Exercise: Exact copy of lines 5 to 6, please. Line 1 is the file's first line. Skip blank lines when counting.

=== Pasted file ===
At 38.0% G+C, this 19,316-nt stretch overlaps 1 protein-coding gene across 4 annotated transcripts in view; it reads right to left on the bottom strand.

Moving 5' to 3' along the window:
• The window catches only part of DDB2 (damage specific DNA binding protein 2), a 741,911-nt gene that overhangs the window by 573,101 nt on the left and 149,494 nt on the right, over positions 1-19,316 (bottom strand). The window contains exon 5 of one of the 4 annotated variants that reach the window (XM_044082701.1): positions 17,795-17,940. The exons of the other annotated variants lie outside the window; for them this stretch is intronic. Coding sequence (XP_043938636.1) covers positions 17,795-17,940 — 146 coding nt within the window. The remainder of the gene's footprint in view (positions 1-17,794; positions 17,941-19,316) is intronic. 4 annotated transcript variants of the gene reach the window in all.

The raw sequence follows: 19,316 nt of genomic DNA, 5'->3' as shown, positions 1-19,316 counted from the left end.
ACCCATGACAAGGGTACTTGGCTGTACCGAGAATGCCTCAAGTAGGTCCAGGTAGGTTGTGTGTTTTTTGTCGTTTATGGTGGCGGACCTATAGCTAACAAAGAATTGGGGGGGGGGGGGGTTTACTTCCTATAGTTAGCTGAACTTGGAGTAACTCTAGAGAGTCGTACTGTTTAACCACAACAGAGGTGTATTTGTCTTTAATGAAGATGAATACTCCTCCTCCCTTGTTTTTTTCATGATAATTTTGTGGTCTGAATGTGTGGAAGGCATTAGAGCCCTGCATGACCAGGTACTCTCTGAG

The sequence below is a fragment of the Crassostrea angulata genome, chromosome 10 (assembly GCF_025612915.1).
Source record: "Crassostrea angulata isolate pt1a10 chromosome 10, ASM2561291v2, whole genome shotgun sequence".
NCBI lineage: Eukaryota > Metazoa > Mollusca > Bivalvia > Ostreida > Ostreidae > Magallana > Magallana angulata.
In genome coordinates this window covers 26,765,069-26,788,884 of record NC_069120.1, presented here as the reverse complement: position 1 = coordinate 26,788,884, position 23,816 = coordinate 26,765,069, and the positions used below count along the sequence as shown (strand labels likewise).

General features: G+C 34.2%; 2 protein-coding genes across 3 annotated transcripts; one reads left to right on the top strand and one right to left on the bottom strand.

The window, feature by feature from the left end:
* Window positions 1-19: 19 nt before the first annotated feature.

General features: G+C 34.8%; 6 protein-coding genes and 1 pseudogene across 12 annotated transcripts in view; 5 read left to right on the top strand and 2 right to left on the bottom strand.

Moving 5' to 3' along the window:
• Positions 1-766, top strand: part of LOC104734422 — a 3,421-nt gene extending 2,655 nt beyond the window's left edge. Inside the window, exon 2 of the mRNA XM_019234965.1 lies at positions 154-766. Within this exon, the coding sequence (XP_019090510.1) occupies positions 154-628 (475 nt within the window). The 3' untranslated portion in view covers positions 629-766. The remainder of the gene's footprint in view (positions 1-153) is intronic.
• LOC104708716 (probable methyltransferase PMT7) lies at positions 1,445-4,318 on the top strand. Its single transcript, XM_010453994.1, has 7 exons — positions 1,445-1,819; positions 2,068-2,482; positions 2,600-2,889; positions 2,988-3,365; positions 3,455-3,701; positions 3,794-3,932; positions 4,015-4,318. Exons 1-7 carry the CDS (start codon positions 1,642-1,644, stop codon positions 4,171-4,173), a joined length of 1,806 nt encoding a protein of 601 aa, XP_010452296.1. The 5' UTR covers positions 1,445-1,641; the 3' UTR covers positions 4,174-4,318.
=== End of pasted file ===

ACCCATGACAAGGGTACTTGGCTGTACCGAGAATGCCTCAAGTAGGTCCAGGTAGGTTGTGTGTTTTTTGTCGTTTATGGTGGCGGACCTATAGCTAACAAAGAATTGGGGGGGGGGGGGGTTTACTTCCTATAGTTAGCTGAACTTGGAGTAACTCTAGAGAGTCGTACTGTTTAACCACAACAGAGGTGTATTTGTCTTTAATGAAGATGAATACTCCTCCTCCCTTGTTTTTTTCATGATAATTTTGTGGTCTGAATGTGTGGAAGGCATTAGAGCCCTGCATGACCAGGTACTCTCTGAG

The sequence below is a fragment of the Crassostrea angulata genome, chromosome 10 (assembly GCF_025612915.1).